Science is necessary to generate important documentation, but it provides an incomplete basis for protection of the brain against chemical toxicity. The main problem is that science has covered only a handful of chemicals, and we know the dose-response relationships only for substances, such as lead, mercury, arsenic, and polychlorinated biphenyls (PCBs).
However, we know from clinical poisonings that more than 200 chemicals can cause neurological symptoms in adults. Thus, these chemicals can obviously gain access to the brain and exert toxic effects on brain cells. The same must be true for the fetus or newborn child. So if a chemical can cause toxicity to the adult brain, these chemicals very likely can also damage the developing brain, with much more serious and permanent consequences likely to occur, even at doses much lower than those that can harm mature brains.
As a second limitation of scientific evidence, research on chemical brain drain takes time and involves many uncertainties. The best studies must measure the chemical exposures of the mother during pregnancy and the child postnatally, perhaps with analyses of cord blood. Then the researchers must examine the child’s brain development. However, the detailed brain functions are difficult to test in small children, and researchers often have to wait until the child has reached school age. Thus, such studies take many, many years to complete.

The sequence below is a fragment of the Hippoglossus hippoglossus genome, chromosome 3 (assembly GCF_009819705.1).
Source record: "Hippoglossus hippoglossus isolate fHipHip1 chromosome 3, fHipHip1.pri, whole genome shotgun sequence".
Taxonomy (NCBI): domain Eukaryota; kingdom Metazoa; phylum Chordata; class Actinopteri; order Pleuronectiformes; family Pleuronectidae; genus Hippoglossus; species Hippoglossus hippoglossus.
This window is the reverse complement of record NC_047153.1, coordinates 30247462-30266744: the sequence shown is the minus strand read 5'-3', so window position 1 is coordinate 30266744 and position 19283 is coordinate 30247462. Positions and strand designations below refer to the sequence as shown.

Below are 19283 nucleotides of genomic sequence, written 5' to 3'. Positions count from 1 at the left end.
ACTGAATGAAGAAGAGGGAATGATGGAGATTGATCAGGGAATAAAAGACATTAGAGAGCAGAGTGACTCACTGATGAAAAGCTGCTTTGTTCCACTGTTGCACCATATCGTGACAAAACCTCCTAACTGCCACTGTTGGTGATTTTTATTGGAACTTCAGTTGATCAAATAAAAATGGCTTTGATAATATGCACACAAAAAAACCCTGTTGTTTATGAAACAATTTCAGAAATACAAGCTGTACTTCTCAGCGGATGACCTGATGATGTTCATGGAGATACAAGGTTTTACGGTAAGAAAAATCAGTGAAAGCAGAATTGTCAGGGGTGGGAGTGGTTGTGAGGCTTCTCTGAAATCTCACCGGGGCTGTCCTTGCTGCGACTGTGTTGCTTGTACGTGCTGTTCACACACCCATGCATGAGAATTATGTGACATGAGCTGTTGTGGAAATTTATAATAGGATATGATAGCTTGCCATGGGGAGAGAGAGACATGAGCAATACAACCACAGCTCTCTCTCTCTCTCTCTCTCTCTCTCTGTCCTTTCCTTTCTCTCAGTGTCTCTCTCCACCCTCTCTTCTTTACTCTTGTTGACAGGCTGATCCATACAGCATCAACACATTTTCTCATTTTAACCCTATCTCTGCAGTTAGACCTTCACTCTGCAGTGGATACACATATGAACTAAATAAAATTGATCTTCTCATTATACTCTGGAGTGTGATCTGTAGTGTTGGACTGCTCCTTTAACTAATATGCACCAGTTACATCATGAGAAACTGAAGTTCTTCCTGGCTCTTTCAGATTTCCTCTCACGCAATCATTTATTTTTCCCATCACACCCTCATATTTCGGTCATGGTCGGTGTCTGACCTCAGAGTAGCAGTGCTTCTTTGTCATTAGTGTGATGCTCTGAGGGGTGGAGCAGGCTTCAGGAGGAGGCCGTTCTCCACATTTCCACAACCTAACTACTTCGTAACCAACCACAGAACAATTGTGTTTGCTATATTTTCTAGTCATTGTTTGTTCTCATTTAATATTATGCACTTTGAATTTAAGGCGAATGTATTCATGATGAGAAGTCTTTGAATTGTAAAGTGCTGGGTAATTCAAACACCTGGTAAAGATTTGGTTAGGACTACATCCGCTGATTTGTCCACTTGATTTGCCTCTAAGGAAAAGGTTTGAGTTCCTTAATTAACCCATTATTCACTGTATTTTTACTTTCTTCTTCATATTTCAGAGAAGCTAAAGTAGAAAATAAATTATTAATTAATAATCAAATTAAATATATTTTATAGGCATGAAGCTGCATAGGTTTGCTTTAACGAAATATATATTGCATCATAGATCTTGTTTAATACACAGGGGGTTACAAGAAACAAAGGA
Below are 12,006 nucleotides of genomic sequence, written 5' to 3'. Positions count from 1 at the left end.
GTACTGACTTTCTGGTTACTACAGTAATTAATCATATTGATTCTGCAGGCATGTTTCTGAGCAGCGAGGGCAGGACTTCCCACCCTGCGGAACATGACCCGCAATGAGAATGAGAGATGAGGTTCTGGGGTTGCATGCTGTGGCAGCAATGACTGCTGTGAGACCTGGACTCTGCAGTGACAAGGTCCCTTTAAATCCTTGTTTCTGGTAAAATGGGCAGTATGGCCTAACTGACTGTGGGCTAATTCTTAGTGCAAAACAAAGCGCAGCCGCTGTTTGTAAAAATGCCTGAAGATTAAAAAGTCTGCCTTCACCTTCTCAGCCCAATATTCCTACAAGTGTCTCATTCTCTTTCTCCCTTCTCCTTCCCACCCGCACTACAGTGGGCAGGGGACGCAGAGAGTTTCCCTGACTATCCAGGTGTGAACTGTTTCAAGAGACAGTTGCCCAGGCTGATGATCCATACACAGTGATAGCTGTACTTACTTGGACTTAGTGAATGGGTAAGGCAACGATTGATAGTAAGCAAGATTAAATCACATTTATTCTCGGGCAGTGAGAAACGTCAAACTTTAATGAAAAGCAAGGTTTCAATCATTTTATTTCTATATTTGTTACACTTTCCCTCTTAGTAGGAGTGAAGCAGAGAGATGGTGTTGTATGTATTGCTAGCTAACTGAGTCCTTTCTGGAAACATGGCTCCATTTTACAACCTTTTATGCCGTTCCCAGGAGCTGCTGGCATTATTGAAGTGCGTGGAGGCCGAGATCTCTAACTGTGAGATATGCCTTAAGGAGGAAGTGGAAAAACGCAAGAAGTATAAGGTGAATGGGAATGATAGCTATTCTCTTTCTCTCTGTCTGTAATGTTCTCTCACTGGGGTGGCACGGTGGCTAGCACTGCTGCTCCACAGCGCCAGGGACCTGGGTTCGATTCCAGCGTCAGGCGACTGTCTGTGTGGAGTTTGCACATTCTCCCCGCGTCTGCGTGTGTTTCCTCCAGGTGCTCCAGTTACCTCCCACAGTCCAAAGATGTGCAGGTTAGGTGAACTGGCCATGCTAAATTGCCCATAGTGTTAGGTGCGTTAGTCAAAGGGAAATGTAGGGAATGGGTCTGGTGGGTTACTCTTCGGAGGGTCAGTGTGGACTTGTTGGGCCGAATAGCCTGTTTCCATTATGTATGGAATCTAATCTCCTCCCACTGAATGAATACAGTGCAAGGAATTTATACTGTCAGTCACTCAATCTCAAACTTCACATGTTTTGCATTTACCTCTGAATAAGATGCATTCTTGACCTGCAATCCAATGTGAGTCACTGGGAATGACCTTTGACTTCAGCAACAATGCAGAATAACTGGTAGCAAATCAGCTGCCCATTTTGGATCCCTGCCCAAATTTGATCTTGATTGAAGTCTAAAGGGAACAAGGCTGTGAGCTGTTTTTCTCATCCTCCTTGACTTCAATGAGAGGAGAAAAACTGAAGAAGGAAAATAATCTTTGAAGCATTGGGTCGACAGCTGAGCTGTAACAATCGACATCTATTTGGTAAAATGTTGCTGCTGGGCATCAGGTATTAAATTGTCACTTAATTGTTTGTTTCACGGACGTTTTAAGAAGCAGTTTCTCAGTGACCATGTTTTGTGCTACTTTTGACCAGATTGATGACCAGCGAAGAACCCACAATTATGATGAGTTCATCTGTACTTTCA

As a supplement, animal experiments are helpful, but the human brain is very different from the nervous system that usual laboratory animals must be content with. Also, standard toxicology protocols just require that the weight of the brain is measured, and only a decrease of more than 5% for a newborn rodent pup is considered an adverse effect.Such loss of brain weight would of course lead to overwhelming brain damage in humans and in no way reflects the brain drain that we would like to prevent. There are also possibilities to use cell cultures, but again such results may not fully reveal the damage that may occur in a human brain.
Because of the uncertainties, the conclusions from existing scientific documentation must be cautious. A third problem is therefore that scientists usually express themselves in ‘soft’ language, using ‘hedged’ expressions with maybe, perhaps and other terms like that, while caveats are highlighted. This tradition in academic science has served to negotiate guarded conclusions, while balancing between skepticism and gullibility. However, vested interests have taken advantage of this tradition and raised doubt about the conclusions that can be drawn from the evidence. This has led to a belief that chemical safety is not needed unless proven by science, that is, ‘sound’ science. So a chemical is considered safe, unless otherwise proven.
The combination of these three problems – a triple whammy – puts the developing brain at extreme risk. While waiting for science to provide the desired documentation, we are exposing the next generation to risks of chemical brain drain.